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National Observer Opinion: Heads should roll over massive Alberta spill by Imperial Oil
March 11, 2023
Enough. It is time to do what Canada should have done decades ago and come down like a ton of bricks on oilsands companies that pollute our land and water.
Imperial Oil’s latest spill of toxic tailings water at the Kearl mine north of Fort McMurray is an outrageous breach of trust. The company’s failure to inform neighbouring First Nations about the spill speaks volumes about the disregard oilsands companies have shown Indigenous people living downstream. This has all the signs of a coverup, says Allan Adam, chief of the Athabasca Chipewyan First Nation. It’s hard not to think he’s right.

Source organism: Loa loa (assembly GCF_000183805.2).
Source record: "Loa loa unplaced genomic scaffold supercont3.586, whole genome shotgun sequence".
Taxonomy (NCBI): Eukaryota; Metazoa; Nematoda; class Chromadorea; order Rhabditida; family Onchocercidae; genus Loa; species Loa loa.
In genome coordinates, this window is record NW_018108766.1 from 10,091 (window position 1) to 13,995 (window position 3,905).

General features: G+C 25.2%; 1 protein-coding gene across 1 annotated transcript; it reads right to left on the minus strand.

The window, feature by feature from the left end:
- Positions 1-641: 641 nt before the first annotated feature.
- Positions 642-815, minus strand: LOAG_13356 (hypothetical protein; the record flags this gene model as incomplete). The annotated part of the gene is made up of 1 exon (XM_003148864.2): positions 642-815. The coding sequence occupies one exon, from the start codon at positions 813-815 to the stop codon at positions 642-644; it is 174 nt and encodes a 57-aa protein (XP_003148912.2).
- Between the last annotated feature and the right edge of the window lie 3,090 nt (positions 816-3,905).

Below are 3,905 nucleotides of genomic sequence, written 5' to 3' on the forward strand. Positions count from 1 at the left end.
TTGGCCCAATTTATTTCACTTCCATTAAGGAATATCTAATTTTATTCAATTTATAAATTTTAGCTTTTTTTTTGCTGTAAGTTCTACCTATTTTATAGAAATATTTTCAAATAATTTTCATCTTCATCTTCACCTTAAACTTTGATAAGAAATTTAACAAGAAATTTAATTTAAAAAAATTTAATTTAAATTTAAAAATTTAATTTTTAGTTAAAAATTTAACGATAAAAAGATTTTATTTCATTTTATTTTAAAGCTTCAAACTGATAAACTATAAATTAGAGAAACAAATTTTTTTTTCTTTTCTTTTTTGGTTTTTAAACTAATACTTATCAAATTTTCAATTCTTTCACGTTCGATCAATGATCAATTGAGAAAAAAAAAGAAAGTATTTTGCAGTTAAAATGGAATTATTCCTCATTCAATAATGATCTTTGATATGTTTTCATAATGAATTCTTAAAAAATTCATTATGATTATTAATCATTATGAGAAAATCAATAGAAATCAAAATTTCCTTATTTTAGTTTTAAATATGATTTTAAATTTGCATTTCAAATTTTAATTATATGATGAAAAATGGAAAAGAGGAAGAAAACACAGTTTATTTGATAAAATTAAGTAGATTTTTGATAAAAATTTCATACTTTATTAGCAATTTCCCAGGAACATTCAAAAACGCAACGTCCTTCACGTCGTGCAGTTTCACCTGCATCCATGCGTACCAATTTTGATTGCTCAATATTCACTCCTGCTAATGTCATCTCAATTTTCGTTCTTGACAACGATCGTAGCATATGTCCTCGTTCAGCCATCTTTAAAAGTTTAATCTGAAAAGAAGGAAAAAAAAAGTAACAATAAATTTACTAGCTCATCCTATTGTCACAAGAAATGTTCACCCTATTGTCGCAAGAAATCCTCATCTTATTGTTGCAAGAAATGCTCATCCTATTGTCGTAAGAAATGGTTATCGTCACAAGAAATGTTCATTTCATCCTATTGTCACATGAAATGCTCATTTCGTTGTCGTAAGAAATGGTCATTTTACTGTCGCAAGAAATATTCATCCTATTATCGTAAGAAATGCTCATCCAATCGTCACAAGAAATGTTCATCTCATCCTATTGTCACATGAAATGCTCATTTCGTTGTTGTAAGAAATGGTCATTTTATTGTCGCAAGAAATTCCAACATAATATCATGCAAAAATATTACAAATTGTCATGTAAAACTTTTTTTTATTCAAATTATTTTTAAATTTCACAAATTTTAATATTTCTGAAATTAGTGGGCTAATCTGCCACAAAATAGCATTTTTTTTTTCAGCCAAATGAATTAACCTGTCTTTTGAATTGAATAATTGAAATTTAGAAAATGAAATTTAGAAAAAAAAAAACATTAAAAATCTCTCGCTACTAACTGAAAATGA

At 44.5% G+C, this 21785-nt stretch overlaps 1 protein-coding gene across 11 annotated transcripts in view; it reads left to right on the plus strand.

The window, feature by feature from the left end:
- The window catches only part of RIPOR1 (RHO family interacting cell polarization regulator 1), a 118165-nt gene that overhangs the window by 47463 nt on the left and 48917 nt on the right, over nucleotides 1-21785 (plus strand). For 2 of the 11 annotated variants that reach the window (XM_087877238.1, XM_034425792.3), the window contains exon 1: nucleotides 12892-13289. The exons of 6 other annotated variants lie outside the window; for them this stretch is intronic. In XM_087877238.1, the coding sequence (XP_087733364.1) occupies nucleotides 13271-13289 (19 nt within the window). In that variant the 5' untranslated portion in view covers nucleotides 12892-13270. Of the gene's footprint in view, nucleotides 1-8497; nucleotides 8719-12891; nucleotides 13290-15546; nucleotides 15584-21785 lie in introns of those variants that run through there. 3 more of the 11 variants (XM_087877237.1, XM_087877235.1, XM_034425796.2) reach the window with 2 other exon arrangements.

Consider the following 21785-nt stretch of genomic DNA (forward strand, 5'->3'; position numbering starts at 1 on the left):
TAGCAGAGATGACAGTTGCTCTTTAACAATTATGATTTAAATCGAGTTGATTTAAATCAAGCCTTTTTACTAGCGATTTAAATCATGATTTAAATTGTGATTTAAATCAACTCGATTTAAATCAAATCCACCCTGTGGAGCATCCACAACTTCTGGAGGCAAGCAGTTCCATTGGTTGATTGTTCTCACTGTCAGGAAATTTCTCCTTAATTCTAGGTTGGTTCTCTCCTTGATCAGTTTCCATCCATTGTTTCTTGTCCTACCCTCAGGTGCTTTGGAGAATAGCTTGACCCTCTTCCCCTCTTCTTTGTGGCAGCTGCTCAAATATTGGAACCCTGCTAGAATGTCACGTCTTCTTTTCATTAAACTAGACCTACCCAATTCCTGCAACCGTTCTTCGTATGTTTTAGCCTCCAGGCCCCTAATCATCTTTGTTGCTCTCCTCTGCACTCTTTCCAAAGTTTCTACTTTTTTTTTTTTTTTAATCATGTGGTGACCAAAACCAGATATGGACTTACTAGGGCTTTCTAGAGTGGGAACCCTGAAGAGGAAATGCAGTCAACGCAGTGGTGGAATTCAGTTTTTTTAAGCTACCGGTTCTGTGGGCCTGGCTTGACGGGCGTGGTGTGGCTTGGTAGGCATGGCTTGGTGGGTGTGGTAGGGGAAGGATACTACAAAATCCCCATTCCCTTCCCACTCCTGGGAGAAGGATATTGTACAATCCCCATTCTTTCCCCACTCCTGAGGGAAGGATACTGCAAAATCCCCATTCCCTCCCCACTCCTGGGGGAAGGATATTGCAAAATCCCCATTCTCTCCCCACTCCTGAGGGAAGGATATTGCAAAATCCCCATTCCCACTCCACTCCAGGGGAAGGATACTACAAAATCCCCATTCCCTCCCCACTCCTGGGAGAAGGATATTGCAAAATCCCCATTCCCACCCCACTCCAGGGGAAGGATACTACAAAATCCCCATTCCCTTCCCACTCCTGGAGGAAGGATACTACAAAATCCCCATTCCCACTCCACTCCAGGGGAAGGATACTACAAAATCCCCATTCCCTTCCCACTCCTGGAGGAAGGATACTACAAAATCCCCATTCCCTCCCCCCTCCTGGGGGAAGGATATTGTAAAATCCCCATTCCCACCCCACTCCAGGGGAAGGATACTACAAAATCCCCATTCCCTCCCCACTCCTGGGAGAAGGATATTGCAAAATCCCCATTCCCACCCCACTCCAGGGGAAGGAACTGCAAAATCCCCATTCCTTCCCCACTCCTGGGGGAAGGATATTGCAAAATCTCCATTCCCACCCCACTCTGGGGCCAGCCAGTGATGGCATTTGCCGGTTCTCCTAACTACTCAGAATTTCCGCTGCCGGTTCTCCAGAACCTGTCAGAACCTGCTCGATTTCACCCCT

Twice, tailings water polluted with chemicals like naphthenic acids, arsenic and leftover bitumen — which, it goes without saying, should never reach human lips — spilled into the forest and wetland. The polluted mess pooled near the Muskeg and Firebag rivers, which in turn flow into the Athabasca River.
Did the company warn residents of Fort Chipewyan about the spill? No. Imperial has apologized but couldn’t come up with a compelling explanation for why the information was not shared with the people who could stand to be harmed by the chemicals. One could imagine any number of reasons Imperial would be happy to keep that information under the dome.
But harder to explain, and frankly more egregious, is why the Alberta Energy Regulator also failed to sound the alarm. The regulator is a government body that we would hope acts in the public interest. But in Alberta, the energy regulator has always been in thrall to industry.